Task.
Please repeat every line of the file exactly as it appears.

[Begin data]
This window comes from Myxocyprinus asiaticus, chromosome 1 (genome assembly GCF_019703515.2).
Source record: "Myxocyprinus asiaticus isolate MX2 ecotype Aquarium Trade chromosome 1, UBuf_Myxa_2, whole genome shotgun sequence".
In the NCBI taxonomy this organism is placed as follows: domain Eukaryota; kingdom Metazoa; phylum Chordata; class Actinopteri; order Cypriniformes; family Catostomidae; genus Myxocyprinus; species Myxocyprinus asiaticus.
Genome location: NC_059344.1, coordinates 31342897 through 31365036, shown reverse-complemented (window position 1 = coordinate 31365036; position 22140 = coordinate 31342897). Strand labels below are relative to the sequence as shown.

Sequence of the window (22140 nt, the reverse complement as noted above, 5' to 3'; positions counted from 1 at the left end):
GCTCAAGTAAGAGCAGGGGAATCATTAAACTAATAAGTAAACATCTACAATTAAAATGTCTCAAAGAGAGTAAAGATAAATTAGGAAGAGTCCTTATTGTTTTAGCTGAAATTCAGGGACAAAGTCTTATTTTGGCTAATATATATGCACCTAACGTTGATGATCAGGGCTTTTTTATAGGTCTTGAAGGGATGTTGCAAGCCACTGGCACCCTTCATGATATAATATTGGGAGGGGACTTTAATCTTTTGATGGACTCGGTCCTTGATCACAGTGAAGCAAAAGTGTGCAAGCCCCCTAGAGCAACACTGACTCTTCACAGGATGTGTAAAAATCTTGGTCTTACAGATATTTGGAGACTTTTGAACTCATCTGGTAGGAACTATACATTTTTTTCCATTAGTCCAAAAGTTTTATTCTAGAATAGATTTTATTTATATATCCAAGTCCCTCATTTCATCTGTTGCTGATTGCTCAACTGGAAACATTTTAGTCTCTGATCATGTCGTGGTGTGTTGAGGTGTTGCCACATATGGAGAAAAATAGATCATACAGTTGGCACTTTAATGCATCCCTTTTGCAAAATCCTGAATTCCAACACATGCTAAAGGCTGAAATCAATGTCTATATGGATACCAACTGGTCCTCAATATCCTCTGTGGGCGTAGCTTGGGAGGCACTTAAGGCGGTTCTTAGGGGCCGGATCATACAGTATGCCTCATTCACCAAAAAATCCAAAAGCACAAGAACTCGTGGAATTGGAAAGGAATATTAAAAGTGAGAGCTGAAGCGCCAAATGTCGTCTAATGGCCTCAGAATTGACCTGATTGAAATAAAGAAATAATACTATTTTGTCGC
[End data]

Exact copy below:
This window comes from Myxocyprinus asiaticus, chromosome 1 (genome assembly GCF_019703515.2).
Source record: "Myxocyprinus asiaticus isolate MX2 ecotype Aquarium Trade chromosome 1, UBuf_Myxa_2, whole genome shotgun sequence".
In the NCBI taxonomy this organism is placed as follows: domain Eukaryota; kingdom Metazoa; phylum Chordata; class Actinopteri; order Cypriniformes; family Catostomidae; genus Myxocyprinus; species Myxocyprinus asiaticus.
Genome location: NC_059344.1, coordinates 31342897 through 31365036, shown reverse-complemented (window position 1 = coordinate 31365036; position 22140 = coordinate 31342897). Strand labels below are relative to the sequence as shown.

Sequence of the window (22140 nt, the reverse complement as noted above, 5' to 3'; positions counted from 1 at the left end):
GCTCAAGTAAGAGCAGGGGAATCATTAAACTAATAAGTAAACATCTACAATTAAAATGTCTCAAAGAGAGTAAAGATAAATTAGGAAGAGTCCTTATTGTTTTAGCTGAAATTCAGGGACAAAGTCTTATTTTGGCTAATATATATGCACCTAACGTTGATGATCAGGGCTTTTTTATAGGTCTTGAAGGGATGTTGCAAGCCACTGGCACCCTTCATGATATAATATTGGGAGGGGACTTTAATCTTTTGATGGACTCGGTCCTTGATCACAGTGAAGCAAAAGTGTGCAAGCCCCCTAGAGCAACACTGACTCTTCACAGGATGTGTAAAAATCTTGGTCTTACAGATATTTGGAGACTTTTGAACTCATCTGGTAGGAACTATACATTTTTTTCCATTAGTCCAAAAGTTTTATTCTAGAATAGATTTTATTTATATATCCAAGTCCCTCATTTCATCTGTTGCTGATTGCTCAACTGGAAACATTTTAGTCTCTGATCATGTCGTGGTGTGTTGAGGTGTTGCCACATATGGAGAAAAATAGATCATACAGTTGGCACTTTAATGCATCCCTTTTGCAAAATCCTGAATTCCAACACATGCTAAAGGCTGAAATCAATGTCTATATGGATACCAACTGGTCCTCAATATCCTCTGTGGGCGTAGCTTGGGAGGCACTTAAGGCGGTTCTTAGGGGCCGGATCATACAGTATGCCTCATTCACCAAAAAATCCAAAAGCACAAGAACTCGTGGAATTGGAAAGGAATATTAAAAGTGAGAGCTGAAGCGCCAAATGTCGTCTAATGGCCTCAGAATTGACCTGATTGAAATAAAGAAATAATACTATTTTGTCGC